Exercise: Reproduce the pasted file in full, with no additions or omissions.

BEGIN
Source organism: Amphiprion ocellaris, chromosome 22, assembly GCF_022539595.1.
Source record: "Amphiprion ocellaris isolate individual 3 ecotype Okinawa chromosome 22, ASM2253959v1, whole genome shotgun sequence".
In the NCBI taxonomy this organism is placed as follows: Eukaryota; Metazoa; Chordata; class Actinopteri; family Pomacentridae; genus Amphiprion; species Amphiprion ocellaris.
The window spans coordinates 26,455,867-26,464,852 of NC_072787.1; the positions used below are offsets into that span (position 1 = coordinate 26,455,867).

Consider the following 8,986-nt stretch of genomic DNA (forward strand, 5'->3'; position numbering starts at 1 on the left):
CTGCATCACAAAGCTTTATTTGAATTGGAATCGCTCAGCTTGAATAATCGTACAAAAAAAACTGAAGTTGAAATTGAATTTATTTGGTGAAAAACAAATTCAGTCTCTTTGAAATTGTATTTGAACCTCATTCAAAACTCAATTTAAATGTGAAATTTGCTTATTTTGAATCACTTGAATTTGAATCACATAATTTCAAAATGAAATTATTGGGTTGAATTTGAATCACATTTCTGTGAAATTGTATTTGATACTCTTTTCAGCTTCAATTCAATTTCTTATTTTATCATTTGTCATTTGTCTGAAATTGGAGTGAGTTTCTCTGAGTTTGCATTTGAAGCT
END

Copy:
Source organism: Amphiprion ocellaris, chromosome 22, assembly GCF_022539595.1.
Source record: "Amphiprion ocellaris isolate individual 3 ecotype Okinawa chromosome 22, ASM2253959v1, whole genome shotgun sequence".
In the NCBI taxonomy this organism is placed as follows: Eukaryota; Metazoa; Chordata; class Actinopteri; family Pomacentridae; genus Amphiprion; species Amphiprion ocellaris.
The window spans coordinates 26,455,867-26,464,852 of NC_072787.1; the positions used below are offsets into that span (position 1 = coordinate 26,455,867).

Consider the following 8,986-nt stretch of genomic DNA (forward strand, 5'->3'; position numbering starts at 1 on the left):
CTGCATCACAAAGCTTTATTTGAATTGGAATCGCTCAGCTTGAATAATCGTACAAAAAAAACTGAAGTTGAAATTGAATTTATTTGGTGAAAAACAAATTCAGTCTCTTTGAAATTGTATTTGAACCTCATTCAAAACTCAATTTAAATGTGAAATTTGCTTATTTTGAATCACTTGAATTTGAATCACATAATTTCAAAATGAAATTATTGGGTTGAATTTGAATCACATTTCTGTGAAATTGTATTTGATACTCTTTTCAGCTTCAATTCAATTTCTTATTTTATCATTTGTCATTTGTCTGAAATTGGAGTGAGTTTCTCTGAGTTTGCATTTGAAGCT